Energy and buildings
The University of Edinburgh uses a mixture of on-site energy generation on campus which includes gas combined heat and power (CHP) and solar photovoltaics (PV).
Why are energy and buildings important?
Heating and energy are a significant proportion of overall carbon emissions, globally and in the University. It's a huge opportunity to make change as the technology to decarbonise exists now.
- the size and distribution of the University estate
- types of buildings (old and listed)
- changing estate needs now and into the future.
Reducing carbon from buildings isn't all about installing new technology. The way they are used by occupants is important too, which is why we sometimes run educational and behaviour change campaigns.
Over £30m has been invested in low carbon technology on campus. The University is now looking to the future and is seeking solutions to further decarbonise our heat and power networks.
For more information on Energy and Utilities at the University, visit the Estates website.
To avoid 1.5°C of warming, as outlined by the committee on climate change (CCC), we recognise that heat networks and their source can no longer be fossil-fuel based, no matter how efficient. They must be as close to zero carbon as possible. As a result, we are actively investigating how renewable technologies such as heat pumps, can be integrated with our existing heat networks.
Read more information on our current heating systems below.
The University was one of the first adopters of district heating. Also known as heat networks, district heating is a means of transporting heat, in the form of hot water or steam, from a centralised location through a system of insulated pipes. Today a series of pipes underlie the University of Edinburgh’s campuses, distributing heat from one of five energy centres. District heating proves itself to be an efficient and economical means of heating our buildings by:
Capturing and recirculating heat that would otherwise be wasted. Excess heat from our buildings is funnelled back into the heat network, reducing waste, fuel consumption and carbon emissions.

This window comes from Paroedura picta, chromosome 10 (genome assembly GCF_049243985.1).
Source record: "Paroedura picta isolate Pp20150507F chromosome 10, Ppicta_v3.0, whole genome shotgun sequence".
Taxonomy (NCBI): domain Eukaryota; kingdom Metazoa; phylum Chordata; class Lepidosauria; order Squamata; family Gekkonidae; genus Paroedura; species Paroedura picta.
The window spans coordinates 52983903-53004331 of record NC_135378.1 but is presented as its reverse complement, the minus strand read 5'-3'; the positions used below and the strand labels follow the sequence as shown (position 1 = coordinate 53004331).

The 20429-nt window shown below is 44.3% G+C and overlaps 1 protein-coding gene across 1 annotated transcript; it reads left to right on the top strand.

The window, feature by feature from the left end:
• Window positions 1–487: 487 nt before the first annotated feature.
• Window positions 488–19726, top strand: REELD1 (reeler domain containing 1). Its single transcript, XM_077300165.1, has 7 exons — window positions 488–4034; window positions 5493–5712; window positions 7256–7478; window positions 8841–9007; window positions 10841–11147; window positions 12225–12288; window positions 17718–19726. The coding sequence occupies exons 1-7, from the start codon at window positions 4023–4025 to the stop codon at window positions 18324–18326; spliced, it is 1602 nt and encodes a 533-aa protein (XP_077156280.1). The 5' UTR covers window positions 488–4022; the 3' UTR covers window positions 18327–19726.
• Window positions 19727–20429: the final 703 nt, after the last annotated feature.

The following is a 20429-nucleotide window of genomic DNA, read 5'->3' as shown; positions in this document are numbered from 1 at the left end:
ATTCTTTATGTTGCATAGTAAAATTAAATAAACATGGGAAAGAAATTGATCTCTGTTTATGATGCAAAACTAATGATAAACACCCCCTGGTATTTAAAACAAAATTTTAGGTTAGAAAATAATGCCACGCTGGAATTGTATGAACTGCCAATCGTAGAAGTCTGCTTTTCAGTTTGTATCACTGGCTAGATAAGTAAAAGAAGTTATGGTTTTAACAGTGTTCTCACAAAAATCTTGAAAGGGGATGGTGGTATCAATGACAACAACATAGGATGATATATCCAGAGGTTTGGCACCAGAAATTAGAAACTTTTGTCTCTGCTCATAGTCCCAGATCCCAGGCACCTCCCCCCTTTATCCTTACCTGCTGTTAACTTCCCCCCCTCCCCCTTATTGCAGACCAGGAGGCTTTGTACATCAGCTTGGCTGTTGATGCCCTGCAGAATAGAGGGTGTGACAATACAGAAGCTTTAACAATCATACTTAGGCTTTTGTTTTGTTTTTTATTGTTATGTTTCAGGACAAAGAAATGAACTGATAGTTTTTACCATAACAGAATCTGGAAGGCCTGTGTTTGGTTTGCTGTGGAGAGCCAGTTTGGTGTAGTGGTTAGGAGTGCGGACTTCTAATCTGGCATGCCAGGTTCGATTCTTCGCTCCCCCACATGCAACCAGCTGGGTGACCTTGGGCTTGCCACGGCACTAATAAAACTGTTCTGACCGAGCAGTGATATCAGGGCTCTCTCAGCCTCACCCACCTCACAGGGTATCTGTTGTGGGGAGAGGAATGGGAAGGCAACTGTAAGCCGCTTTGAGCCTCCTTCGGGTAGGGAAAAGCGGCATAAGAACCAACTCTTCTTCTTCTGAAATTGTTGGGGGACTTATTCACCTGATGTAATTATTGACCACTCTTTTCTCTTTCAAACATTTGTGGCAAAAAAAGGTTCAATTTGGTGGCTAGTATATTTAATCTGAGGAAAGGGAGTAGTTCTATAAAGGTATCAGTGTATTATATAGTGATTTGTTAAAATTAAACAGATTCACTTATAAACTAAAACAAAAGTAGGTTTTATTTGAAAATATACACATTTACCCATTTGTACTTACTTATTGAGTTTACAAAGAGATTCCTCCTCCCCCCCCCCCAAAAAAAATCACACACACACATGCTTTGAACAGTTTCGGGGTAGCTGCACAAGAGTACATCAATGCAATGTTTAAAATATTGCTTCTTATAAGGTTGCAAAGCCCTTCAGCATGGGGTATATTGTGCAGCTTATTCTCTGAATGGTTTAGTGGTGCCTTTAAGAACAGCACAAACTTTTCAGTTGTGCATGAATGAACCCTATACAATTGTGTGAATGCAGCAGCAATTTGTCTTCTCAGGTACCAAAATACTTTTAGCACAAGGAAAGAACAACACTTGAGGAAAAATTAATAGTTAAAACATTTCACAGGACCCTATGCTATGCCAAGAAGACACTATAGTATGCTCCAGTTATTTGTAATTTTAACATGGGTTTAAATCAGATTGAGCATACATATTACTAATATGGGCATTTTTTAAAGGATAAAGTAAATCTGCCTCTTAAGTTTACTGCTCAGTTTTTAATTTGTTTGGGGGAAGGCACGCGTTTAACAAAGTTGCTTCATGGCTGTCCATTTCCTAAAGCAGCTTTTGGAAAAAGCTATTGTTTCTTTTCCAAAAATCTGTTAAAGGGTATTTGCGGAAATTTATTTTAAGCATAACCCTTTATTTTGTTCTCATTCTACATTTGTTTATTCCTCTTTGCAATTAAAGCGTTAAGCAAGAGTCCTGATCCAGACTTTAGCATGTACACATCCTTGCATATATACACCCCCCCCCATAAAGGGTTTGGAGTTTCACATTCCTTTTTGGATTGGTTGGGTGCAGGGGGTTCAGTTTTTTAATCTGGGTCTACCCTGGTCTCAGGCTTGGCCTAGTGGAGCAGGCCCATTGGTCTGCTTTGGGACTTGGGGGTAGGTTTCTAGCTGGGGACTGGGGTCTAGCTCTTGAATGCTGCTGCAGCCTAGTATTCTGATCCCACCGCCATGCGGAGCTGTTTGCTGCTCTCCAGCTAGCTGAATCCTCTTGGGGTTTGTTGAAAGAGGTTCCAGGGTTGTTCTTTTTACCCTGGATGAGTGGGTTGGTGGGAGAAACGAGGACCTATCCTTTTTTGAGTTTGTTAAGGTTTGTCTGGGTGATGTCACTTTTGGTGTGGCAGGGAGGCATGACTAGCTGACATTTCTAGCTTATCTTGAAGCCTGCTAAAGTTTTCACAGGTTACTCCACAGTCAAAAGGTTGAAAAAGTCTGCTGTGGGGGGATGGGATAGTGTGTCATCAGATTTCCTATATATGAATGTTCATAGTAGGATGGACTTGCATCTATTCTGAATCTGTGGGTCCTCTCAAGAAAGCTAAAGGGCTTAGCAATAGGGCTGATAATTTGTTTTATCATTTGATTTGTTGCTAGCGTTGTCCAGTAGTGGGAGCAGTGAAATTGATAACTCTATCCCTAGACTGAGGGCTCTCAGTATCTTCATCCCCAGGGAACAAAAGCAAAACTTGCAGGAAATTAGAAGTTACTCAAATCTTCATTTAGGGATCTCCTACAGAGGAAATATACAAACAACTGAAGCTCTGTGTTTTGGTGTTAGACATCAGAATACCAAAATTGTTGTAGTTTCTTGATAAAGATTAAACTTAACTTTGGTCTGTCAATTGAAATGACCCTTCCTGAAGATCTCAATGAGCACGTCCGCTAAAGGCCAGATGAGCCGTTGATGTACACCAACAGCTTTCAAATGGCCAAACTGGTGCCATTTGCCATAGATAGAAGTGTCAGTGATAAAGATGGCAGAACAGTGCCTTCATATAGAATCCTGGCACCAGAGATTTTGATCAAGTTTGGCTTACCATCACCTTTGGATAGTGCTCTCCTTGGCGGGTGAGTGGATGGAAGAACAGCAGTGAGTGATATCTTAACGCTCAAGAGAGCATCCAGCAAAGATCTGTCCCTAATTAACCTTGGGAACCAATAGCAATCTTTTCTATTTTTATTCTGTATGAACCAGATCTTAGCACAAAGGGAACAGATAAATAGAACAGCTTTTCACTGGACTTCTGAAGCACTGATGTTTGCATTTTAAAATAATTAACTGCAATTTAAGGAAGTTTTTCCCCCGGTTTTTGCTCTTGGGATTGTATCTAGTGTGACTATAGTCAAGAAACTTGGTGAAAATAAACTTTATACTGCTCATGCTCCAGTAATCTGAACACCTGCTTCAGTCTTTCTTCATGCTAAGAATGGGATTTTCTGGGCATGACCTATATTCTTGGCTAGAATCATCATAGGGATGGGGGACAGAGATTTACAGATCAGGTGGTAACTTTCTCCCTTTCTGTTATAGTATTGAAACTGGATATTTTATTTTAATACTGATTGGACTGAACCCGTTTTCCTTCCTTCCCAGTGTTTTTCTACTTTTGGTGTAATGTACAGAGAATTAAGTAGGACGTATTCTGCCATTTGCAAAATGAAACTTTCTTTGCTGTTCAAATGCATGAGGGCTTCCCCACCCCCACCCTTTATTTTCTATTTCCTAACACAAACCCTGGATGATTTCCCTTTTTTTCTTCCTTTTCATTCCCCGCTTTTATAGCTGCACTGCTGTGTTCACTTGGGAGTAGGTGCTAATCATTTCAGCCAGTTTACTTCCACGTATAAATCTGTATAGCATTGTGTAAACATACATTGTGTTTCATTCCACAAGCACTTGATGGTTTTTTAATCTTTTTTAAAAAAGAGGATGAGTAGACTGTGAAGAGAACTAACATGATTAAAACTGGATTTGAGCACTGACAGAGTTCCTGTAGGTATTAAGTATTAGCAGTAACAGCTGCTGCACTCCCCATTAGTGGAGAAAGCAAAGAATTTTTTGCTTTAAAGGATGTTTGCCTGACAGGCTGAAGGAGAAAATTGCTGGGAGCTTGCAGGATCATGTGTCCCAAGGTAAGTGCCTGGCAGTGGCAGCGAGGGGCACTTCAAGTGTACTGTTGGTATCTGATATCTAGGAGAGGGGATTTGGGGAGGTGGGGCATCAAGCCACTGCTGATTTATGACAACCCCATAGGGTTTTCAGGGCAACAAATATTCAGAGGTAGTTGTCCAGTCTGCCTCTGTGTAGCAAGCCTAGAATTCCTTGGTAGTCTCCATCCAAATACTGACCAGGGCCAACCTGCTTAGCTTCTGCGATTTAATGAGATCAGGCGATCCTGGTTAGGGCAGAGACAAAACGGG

Creating economies of scale, as the generation of heat in one large plant is generally more efficient than production in multiple smaller ones.
Allowing for better control of heat generation and supply across locations and over time. When energy demand from one location reduces, the flow of heat can be managed and shifted elsewhere, maximising the utilisation of the heat source.
Combined heat and power (CHP)
The main source of heat for our heat networks are gas-fired combined heat and power (CHP) plants. CHP combines the production of usable heat and electricity into one single efficient process.
This contrasts with traditional ways of generating electricity where the heat released as a byproduct is simply wasted. The first of these plants was proposed in 2000.
Our most recent development is at our Easter Bush energy centre, where CHP is used to provide heat, cooling and electricity for the Roslin Institute and the Royal (Dick) School of Veterinary Studies – along with a growing number of veterinary research facilities.
Prior to the rapid decarbonisation of the national grid, CHPs helped lower our reported carbon footprint significantly. We are continuing to investigate how best to heat our buildings now that gas is becoming a higher carbon option in the evolving energy mix.
The University procures its grid electricity through renewable sources which are REGO certified. In addition to this, we are exploring further opportunities to learn from and develop renewable power, both on and off campus.
In 2020 the University built a solar farm at its Easter Bush campus. Almost 5,000 ground-mounted panels are expected to generate more than 1,400,000 kWh of electricity a year, which is roughly the same as that needed to supply 500 typical homes. This will provide 15 per cent of the Easter Bush site’s electricity consumption and will save an estimated £200,000 per year in electricity costs.
The University has a 26 kWe solar energy installation on the walls and roof of the William Rankine Building at the King's Buildings campus, as well as a 26 kWe system on the walls of Appleton Tower, located in the city centre. We have also investigated the potential to install rooftop solar throughout our estate as part of our Renewable energy and Low Carbon Options Group.